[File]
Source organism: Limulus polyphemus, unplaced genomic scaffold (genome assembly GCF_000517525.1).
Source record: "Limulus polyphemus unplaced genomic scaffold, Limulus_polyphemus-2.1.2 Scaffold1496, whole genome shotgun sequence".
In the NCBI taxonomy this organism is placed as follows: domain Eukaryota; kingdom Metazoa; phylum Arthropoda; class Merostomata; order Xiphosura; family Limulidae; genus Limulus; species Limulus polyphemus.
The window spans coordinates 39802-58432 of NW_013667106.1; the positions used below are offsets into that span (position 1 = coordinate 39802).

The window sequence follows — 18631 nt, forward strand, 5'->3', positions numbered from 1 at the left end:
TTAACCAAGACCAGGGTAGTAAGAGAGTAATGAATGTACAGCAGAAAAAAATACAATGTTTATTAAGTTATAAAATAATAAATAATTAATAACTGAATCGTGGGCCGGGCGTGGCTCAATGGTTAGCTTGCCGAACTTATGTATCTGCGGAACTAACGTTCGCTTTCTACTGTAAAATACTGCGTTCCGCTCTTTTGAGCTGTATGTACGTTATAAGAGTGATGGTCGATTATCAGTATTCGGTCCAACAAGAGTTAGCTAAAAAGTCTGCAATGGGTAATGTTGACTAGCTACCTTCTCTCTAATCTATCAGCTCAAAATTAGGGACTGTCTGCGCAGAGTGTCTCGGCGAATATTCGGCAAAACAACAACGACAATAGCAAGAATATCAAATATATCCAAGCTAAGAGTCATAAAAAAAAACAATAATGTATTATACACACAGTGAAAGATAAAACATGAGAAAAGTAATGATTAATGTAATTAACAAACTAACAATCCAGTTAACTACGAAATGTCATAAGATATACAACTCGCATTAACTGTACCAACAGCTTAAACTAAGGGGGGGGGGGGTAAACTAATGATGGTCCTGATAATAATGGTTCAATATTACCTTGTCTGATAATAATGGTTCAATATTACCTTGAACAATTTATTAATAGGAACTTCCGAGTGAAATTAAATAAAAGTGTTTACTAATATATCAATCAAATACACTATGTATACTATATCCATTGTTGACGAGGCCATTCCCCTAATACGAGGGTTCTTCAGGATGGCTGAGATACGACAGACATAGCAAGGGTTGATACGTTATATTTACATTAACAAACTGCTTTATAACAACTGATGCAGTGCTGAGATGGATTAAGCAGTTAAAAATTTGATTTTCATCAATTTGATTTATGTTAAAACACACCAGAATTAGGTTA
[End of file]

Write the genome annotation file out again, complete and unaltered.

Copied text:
Source organism: Limulus polyphemus, unplaced genomic scaffold (genome assembly GCF_000517525.1).
Source record: "Limulus polyphemus unplaced genomic scaffold, Limulus_polyphemus-2.1.2 Scaffold1496, whole genome shotgun sequence".
In the NCBI taxonomy this organism is placed as follows: domain Eukaryota; kingdom Metazoa; phylum Arthropoda; class Merostomata; order Xiphosura; family Limulidae; genus Limulus; species Limulus polyphemus.
The window spans coordinates 39802-58432 of NW_013667106.1; the positions used below are offsets into that span (position 1 = coordinate 39802).

The window sequence follows — 18631 nt, forward strand, 5'->3', positions numbered from 1 at the left end:
TTAACCAAGACCAGGGTAGTAAGAGAGTAATGAATGTACAGCAGAAAAAAATACAATGTTTATTAAGTTATAAAATAATAAATAATTAATAACTGAATCGTGGGCCGGGCGTGGCTCAATGGTTAGCTTGCCGAACTTATGTATCTGCGGAACTAACGTTCGCTTTCTACTGTAAAATACTGCGTTCCGCTCTTTTGAGCTGTATGTACGTTATAAGAGTGATGGTCGATTATCAGTATTCGGTCCAACAAGAGTTAGCTAAAAAGTCTGCAATGGGTAATGTTGACTAGCTACCTTCTCTCTAATCTATCAGCTCAAAATTAGGGACTGTCTGCGCAGAGTGTCTCGGCGAATATTCGGCAAAACAACAACGACAATAGCAAGAATATCAAATATATCCAAGCTAAGAGTCATAAAAAAAAACAATAATGTATTATACACACAGTGAAAGATAAAACATGAGAAAAGTAATGATTAATGTAATTAACAAACTAACAATCCAGTTAACTACGAAATGTCATAAGATATACAACTCGCATTAACTGTACCAACAGCTTAAACTAAGGGGGGGGGGGGTAAACTAATGATGGTCCTGATAATAATGGTTCAATATTACCTTGTCTGATAATAATGGTTCAATATTACCTTGAACAATTTATTAATAGGAACTTCCGAGTGAAATTAAATAAAAGTGTTTACTAATATATCAATCAAATACACTATGTATACTATATCCATTGTTGACGAGGCCATTCCCCTAATACGAGGGTTCTTCAGGATGGCTGAGATACGACAGACATAGCAAGGGTTGATACGTTATATTTACATTAACAAACTGCTTTATAACAACTGATGCAGTGCTGAGATGGATTAAGCAGTTAAAAATTTGATTTTCATCAATTTGATTTATGTTAAAACACACCAGAATTAGGTTA